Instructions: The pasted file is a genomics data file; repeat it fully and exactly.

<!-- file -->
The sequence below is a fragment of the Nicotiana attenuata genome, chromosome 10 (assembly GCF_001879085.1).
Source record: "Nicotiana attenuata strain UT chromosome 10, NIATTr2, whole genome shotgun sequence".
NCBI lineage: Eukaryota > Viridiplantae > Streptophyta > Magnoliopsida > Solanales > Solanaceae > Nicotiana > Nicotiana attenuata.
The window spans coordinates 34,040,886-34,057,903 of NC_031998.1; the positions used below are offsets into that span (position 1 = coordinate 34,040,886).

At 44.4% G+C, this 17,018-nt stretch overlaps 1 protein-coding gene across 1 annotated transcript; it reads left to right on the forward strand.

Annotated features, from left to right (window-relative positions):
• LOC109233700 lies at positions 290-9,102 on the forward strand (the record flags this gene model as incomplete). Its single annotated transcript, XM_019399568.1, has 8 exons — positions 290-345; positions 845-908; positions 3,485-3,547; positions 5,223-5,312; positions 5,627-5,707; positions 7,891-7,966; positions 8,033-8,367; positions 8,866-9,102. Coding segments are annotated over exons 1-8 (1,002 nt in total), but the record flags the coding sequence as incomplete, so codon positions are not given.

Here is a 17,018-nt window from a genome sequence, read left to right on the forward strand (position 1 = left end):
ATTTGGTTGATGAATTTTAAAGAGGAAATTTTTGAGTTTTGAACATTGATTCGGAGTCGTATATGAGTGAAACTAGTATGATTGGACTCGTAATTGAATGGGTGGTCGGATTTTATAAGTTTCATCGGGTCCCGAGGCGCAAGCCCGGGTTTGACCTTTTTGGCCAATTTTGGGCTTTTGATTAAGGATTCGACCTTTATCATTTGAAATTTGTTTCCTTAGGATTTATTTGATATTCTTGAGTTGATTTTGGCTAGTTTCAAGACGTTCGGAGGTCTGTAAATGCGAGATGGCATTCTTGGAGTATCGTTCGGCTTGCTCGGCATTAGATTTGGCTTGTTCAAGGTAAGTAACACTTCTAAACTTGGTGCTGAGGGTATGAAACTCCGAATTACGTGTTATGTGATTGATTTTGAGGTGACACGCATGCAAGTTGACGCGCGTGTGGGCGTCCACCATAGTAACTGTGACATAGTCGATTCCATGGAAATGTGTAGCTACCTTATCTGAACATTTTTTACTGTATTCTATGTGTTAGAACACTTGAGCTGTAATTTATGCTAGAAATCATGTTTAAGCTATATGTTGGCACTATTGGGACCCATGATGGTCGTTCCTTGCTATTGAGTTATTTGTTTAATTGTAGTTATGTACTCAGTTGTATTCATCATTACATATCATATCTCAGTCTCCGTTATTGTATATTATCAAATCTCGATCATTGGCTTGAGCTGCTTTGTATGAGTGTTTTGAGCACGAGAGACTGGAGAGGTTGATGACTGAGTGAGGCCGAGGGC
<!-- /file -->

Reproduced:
The sequence below is a fragment of the Nicotiana attenuata genome, chromosome 10 (assembly GCF_001879085.1).
Source record: "Nicotiana attenuata strain UT chromosome 10, NIATTr2, whole genome shotgun sequence".
NCBI lineage: Eukaryota > Viridiplantae > Streptophyta > Magnoliopsida > Solanales > Solanaceae > Nicotiana > Nicotiana attenuata.
The window spans coordinates 34,040,886-34,057,903 of NC_031998.1; the positions used below are offsets into that span (position 1 = coordinate 34,040,886).

At 44.4% G+C, this 17,018-nt stretch overlaps 1 protein-coding gene across 1 annotated transcript; it reads left to right on the forward strand.

Annotated features, from left to right (window-relative positions):
• LOC109233700 lies at positions 290-9,102 on the forward strand (the record flags this gene model as incomplete). Its single annotated transcript, XM_019399568.1, has 8 exons — positions 290-345; positions 845-908; positions 3,485-3,547; positions 5,223-5,312; positions 5,627-5,707; positions 7,891-7,966; positions 8,033-8,367; positions 8,866-9,102. Coding segments are annotated over exons 1-8 (1,002 nt in total), but the record flags the coding sequence as incomplete, so codon positions are not given.

Here is a 17,018-nt window from a genome sequence, read left to right on the forward strand (position 1 = left end):
ATTTGGTTGATGAATTTTAAAGAGGAAATTTTTGAGTTTTGAACATTGATTCGGAGTCGTATATGAGTGAAACTAGTATGATTGGACTCGTAATTGAATGGGTGGTCGGATTTTATAAGTTTCATCGGGTCCCGAGGCGCAAGCCCGGGTTTGACCTTTTTGGCCAATTTTGGGCTTTTGATTAAGGATTCGACCTTTATCATTTGAAATTTGTTTCCTTAGGATTTATTTGATATTCTTGAGTTGATTTTGGCTAGTTTCAAGACGTTCGGAGGTCTGTAAATGCGAGATGGCATTCTTGGAGTATCGTTCGGCTTGCTCGGCATTAGATTTGGCTTGTTCAAGGTAAGTAACACTTCTAAACTTGGTGCTGAGGGTATGAAACTCCGAATTACGTGTTATGTGATTGATTTTGAGGTGACACGCATGCAAGTTGACGCGCGTGTGGGCGTCCACCATAGTAACTGTGACATAGTCGATTCCATGGAAATGTGTAGCTACCTTATCTGAACATTTTTTACTGTATTCTATGTGTTAGAACACTTGAGCTGTAATTTATGCTAGAAATCATGTTTAAGCTATATGTTGGCACTATTGGGACCCATGATGGTCGTTCCTTGCTATTGAGTTATTTGTTTAATTGTAGTTATGTACTCAGTTGTATTCATCATTACATATCATATCTCAGTCTCCGTTATTGTATATTATCAAATCTCGATCATTGGCTTGAGCTGCTTTGTATGAGTGTTTTGAGCACGAGAGACTGGAGAGGTTGATGACTGAGTGAGGCCGAGGGC